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Harold Ford Parker

Harold "Ford" Parker is the son of "Fred" Robert Parker and Beulah Faye "Boots" Powell Parker.
Parker, "Fred" Robert (Parker, Fred )
Birth: 10 AUG 1910
Death: 27 DEC 1967 Asheville, Buncombe Co., N.C.
Gender: Male
                      Father: Parker, John Milas
                      Mother: Aiken, Charlotte

Parker, Beulah Faye "Boots" Powell (Powell, Beulah)            

More about Parker, Powell, and Aiken:

    Father: Powell, Homer "Skipper" 
    Married: ABT. 1910
    Mother: Aiken, Laura

i) Parker Sr., Fred Carl (Parker Sr., Fred Carl )
Gender: Male
ii) Parker, Bob (Parker, Bob )
Gender: Male
iii) Parker, Harold "Ford " (Parker, Ford )
Birth 09 APR 1940 Buncombe Co., N.C.
Death: ABT. MAR 2004 Talkeetna, Alaska
Burial: OCT 2005 Talkeetna, Alaska
Gender: Male

Harold "Ford" Parker
Harold "Ford" Parker was born 09 APR 1940, in Asheville, Buncombe Co., N.C., and passed from this life (ABT) MAR 2004, about 12 miles from Talkeetna, Alaska. He was a recluse and bachelor.
Ford was preceded in death by his father, Fred Robert Parker, and his mother, Beulah Faye "Boots" Powell Parker.
He is survived by his two brothers, Robert "Bob" Parker of Sylva, N.C., and "Fred" Carl Parker of Sylva, N.C., and 5 nieces and 5 nephews.
Ford graduated from Mars Hill College in about 1961, and then transferred to a university in Florida where he received a certificate in teaching. It is believed that he spoke French and Spanish.
Ford sold his inherited land in Sylva and ,in 1968, he moved to the wilderness of Alaska. He resided about 12 miles from Talkeetna, Alaska, until his untimely death during March 2004.
According to Ford's brother, Fred Carl Parker Sr. (my father) stated, "Ford maintained two post office boxes, one in Talkeetna, Alaska, and the second in Anchorage, Alaska."
My father added, "Josie's (Aunt Josephine "Josie" Parker Cooke) son, also my cousin, Keith Cooke, corresponded with Ford at least once a year. When Keith sent Ford a letter and over one year passed without reply, Keith became alarmed and notified Alaska Authorities."
My father stated, "At that time Alaska State Trooper Ostol responded by immediately going to the residence of Ford Parker."
My father further explained, "For Ford to travel to Talkeetna, he had to hike, or ride his snow mobile across 12 miles of very harsh terrain. Once he crossed this rough terrain and arrived in Talkeetna, he would then have access to his new Ford pick-up truck which he kept in Talkeetna."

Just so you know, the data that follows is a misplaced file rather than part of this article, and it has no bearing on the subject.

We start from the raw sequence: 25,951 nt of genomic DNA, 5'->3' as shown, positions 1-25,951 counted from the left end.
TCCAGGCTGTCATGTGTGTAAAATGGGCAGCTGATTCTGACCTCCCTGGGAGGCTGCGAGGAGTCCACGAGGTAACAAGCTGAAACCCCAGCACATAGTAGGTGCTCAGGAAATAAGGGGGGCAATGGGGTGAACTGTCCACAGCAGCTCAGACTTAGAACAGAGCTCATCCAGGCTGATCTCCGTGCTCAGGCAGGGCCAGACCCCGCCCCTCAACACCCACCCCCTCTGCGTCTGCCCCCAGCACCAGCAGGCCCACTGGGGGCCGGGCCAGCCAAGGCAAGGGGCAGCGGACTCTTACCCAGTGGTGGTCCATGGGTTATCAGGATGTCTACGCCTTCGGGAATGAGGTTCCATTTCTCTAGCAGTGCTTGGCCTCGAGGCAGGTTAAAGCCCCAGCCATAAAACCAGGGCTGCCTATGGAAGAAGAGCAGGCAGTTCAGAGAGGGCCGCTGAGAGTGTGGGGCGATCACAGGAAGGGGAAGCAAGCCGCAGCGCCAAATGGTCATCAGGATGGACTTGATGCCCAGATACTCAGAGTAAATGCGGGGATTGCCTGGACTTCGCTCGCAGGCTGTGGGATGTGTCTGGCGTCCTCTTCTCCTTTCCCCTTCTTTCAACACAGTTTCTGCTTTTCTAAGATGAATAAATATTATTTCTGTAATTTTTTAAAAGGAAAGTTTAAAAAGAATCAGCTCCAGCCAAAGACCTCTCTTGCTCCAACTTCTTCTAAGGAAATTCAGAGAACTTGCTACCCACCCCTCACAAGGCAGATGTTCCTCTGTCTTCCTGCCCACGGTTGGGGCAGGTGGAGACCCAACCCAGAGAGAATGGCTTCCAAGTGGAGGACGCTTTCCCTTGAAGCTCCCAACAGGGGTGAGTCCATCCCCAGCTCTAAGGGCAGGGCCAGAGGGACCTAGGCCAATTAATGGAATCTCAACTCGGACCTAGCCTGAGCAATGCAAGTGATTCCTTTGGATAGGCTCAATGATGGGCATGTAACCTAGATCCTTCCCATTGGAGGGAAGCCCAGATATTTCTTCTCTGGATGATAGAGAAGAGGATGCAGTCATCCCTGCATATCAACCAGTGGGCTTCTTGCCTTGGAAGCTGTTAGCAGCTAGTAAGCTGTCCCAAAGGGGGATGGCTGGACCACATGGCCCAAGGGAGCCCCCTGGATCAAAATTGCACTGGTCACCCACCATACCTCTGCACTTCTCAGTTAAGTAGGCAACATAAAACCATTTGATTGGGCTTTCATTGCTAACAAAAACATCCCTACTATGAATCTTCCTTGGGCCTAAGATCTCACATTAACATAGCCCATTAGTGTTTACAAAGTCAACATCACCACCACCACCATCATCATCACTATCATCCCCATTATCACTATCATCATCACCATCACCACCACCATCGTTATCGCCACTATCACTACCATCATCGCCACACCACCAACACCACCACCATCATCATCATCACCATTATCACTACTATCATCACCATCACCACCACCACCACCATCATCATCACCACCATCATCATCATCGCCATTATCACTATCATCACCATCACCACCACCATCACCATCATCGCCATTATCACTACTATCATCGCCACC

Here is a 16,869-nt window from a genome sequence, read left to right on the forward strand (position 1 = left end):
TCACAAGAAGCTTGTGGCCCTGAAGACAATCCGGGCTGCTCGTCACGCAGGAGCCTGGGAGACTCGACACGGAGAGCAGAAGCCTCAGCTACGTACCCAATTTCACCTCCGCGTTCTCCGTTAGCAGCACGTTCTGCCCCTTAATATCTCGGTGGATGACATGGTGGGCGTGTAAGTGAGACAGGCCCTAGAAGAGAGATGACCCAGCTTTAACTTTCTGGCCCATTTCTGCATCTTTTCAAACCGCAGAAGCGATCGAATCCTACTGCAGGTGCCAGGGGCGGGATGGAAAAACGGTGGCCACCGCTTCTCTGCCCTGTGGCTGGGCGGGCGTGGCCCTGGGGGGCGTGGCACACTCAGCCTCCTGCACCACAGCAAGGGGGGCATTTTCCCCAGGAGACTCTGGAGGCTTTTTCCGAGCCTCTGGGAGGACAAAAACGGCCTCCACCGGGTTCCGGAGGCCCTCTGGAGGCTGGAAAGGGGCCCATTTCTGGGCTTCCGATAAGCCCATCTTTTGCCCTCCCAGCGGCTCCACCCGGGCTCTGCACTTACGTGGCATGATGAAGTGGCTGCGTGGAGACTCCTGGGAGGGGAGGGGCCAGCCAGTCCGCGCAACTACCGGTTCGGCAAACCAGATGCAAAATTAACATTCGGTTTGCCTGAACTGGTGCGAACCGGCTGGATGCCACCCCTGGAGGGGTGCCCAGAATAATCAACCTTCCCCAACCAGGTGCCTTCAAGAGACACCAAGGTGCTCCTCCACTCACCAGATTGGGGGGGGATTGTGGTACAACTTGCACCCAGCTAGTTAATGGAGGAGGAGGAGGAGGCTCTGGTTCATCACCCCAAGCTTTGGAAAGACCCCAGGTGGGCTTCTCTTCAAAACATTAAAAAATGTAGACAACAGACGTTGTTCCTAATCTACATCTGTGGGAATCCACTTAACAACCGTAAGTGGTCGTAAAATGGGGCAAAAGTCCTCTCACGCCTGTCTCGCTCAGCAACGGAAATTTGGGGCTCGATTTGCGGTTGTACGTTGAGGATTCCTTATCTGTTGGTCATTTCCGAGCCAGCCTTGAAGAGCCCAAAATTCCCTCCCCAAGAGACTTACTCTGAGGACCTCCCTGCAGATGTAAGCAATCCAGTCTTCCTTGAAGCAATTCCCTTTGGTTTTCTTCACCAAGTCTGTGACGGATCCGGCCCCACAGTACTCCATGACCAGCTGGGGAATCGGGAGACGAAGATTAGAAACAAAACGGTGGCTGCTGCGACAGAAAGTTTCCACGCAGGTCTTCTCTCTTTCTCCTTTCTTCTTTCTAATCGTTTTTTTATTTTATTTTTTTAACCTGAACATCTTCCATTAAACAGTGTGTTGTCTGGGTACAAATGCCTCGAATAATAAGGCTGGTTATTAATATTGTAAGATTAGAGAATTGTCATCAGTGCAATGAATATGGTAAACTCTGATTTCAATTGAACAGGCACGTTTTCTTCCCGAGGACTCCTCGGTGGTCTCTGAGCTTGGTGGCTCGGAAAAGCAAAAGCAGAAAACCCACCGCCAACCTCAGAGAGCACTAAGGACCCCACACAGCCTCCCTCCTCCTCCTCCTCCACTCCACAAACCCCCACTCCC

Alaska State Trooper Ostol states, "Unfortunately, according to the coroner's office, Mr. Harold Parker was discovered approximately 1 1/2 years after his passing."
Trooper Ostol explains, "Mr. Parker's nearest neighbor resides 5 miles away, and the nearest town, Talkeetna, is 12 miles from Mr. Ford Parker's residence. Since he lived so far from anyone, and didn't have many contacts explains the 1 1/2 years it took before discovering his body."
While in Alaska, Ford is believed to have staked about 100 gold mining claims. I am told by my father, Fred Carl Parker Sr., that one gold claim perhaps profited $400 per day.
Ford would even barter his gold at local exchanges for food and other necessities. Although he never married, he was a true Mountain Man. He was also an explorer and recluse.
Harold Ford Parker, your blood flows through our veins, we salute you, we honor you, and we shall remember you. Harold "Ford" Parker is my uncle. I never met Uncle Ford, but have been told by many that we resemble in appearance. I wish I met him.
To display respect, brothers "Fred" Parker and "Bob" Parker, leave for Talkeetna, Alaska, on Monday, 10 OCT 2005. They will allow "Ford" a proper and respectful burial.


Although my Uncle Ford staked many gold claims while in Alaska, my Uncle Bob and my father, Fred Carl Parker Sr., [his only two brothers] were unable to locate any gold or any sizable savings. My dear brother-in-law [living] accompanied my father to Talkeetna. Bob and Fred are next of kin and by-law beneficiaries. Ford resided in a very small house with an approximate size of 10 X 12, which is not uncommon for the Alaska wilderness. My dad and Uncle Bob plan to make additional trips to Talkeetna to further investigate the subject.

Parker Genealogy

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